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And you call yourself a prescriptivist?

During workshops yesterday at the Frederick News-Post, I was cruising through my catalogue, familiar to readers of this blog, of outdated and bogus rules of usage and indicating places in which the language is plainly shifting.

As usual, I got questions from participants trained in the everything-is-either-right-or-wrong-there-is-no-shade-of-gray school. And, though everyone was quite polite, I could sense some worrisome thoughts forming among the listeners: Are there no rules any longer? Has he turned his coat? Abjured the faith? Gone over to the Dark Side?

In my house there are many Englishes, and the mistake that some teachers and many mavens made is to talk as if there were only one legitimate variety. So the Tory-Tory-hallelujah faction in Britain scorns Americanisms, John Simon and that crowd carry on about the fancied corruption of the language, and everyone deplores the way the Young People speak and write.

Yet even in the sacred realm of Standard Written English, the dialect that all are enjoined to protect from the encroaching barbarism, there is a whole continuum of usage. Academic writing is at one impenetrable end of that continuum (mamas, don’t let your babies grow up to be scholars), daily newspapers, with all their solecisms, at another. A publication like The New Yorker, reasonably formal but conversational (especially now that it’s OK for its writers to use Bad Words) stands somewhere in the middle range.

In my own writing, there are usages that I insist on for myself and also do for others, usages that I have given way on, and still others that I uphold for the satisfaction of my own taste,while realizing that they are probably lost causes. These are judgments, and writing and editing are inseparable from the constant making of judgments.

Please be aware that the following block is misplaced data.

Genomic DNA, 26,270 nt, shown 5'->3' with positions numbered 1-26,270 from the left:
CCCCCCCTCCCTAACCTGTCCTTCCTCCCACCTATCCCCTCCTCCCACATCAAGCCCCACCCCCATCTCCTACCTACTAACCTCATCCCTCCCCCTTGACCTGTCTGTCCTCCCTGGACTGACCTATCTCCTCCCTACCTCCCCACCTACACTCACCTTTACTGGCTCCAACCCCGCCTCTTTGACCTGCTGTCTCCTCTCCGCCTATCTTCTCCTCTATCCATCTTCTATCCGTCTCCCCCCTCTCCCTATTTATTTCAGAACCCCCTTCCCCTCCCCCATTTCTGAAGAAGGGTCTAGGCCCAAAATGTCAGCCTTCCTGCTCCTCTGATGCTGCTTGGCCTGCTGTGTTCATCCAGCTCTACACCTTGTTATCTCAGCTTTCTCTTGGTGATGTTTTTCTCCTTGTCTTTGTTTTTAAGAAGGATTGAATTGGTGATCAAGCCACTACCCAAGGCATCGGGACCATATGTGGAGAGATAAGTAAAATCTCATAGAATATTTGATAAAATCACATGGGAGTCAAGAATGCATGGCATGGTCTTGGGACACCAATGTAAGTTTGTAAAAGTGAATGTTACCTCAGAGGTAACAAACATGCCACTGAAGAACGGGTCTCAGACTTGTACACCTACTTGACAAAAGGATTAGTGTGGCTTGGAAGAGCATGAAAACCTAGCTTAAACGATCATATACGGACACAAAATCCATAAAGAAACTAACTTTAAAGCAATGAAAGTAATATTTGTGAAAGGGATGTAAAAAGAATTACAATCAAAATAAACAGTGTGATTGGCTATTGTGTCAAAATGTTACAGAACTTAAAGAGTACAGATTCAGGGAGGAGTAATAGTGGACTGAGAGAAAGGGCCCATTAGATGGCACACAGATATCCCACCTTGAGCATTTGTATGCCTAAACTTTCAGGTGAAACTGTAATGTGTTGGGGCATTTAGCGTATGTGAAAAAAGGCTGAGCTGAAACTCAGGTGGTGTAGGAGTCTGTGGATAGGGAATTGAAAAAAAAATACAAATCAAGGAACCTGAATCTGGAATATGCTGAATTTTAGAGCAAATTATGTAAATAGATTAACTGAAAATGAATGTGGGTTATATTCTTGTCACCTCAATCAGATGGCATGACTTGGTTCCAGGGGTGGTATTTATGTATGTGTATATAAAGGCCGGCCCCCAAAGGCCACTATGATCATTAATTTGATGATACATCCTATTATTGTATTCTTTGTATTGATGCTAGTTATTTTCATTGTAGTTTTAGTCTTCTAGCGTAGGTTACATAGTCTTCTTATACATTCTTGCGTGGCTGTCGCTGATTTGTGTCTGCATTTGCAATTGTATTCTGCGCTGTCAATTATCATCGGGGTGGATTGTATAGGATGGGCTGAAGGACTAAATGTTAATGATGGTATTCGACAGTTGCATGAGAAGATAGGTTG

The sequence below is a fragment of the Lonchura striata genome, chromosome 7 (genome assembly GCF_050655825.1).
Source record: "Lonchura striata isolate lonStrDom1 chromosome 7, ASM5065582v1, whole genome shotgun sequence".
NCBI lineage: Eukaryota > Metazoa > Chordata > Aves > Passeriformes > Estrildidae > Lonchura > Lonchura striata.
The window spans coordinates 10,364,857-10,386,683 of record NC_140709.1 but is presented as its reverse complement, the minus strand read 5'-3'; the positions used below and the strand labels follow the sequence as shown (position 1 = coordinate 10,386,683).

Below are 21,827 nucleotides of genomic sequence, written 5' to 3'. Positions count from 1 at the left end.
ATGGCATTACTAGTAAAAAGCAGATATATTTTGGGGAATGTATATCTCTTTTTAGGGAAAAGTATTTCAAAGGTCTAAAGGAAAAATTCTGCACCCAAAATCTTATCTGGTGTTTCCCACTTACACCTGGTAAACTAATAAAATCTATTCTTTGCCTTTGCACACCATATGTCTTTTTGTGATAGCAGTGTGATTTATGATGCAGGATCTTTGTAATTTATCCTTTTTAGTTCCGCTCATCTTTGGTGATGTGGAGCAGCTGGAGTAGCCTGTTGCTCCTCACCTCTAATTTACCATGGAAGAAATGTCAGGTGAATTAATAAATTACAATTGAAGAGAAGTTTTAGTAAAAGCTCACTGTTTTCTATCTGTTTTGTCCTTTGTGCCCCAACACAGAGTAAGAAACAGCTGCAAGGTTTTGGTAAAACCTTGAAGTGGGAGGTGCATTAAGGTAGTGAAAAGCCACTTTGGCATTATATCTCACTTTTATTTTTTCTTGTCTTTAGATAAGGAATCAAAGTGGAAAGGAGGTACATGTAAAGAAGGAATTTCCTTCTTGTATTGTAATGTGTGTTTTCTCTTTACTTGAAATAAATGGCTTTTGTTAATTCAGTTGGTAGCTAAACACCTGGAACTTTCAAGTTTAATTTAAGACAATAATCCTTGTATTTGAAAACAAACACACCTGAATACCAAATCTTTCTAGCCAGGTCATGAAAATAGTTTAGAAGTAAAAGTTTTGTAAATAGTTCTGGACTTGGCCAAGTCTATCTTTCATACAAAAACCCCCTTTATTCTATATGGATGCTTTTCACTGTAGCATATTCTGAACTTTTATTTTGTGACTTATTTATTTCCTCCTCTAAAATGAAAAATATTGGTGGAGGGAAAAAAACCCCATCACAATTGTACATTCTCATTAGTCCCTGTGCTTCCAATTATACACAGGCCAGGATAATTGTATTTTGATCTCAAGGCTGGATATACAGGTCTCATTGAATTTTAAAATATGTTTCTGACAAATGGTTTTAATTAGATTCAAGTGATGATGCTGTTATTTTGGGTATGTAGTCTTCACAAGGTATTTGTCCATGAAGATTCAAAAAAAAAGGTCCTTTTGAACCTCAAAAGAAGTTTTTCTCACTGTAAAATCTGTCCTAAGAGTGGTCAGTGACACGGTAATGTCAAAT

The starting point for judgment is your personal set of preferences, developed through what you were taught, what you have learned through weighing the arguments of the conflicting authorities, and what your sense of where the language is at this moment, as derived from your widest range of reading and listening.

Then, in your writing and editing for publication, you bend your personal tastes and preferences to judgments based on a three-part set of questions: Is this usage appropriate for this subject? Is it appropriate for this audience? Is it appropriate for this publication?

There are still rules, but fewer than you were probably taught. The judgments are endless.

 

POSTSCRIPT 

To those who have inquired about the photograph from the post of July 7, I neither own nor wear white shoes.

 

 

Posted by John McIntyre at 11:14 AM | | Comments (1)
        

Comments

Well, grey shoes would look nice with that suit I think.

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About John McIntyre
John McIntyre, mild-mannered editor for a great metropolitan newspaper, has fussed over writers’ work, to sporadic expressions of gratitude, for thirty years. He is The Sun’s night content production manager and former head of its copy desk. He also teaches editing at Loyola University Maryland. A former president of the American Copy Editors Society, a native of Kentucky, a graduate of Michigan State and Syracuse, and a moderate prescriptivist, he writes about language, journalism, and arbitrarily chosen topics. If you are inspired by a spirit of contradiction, comment on the posts or write to him at john.mcintyre@baltsun.com.
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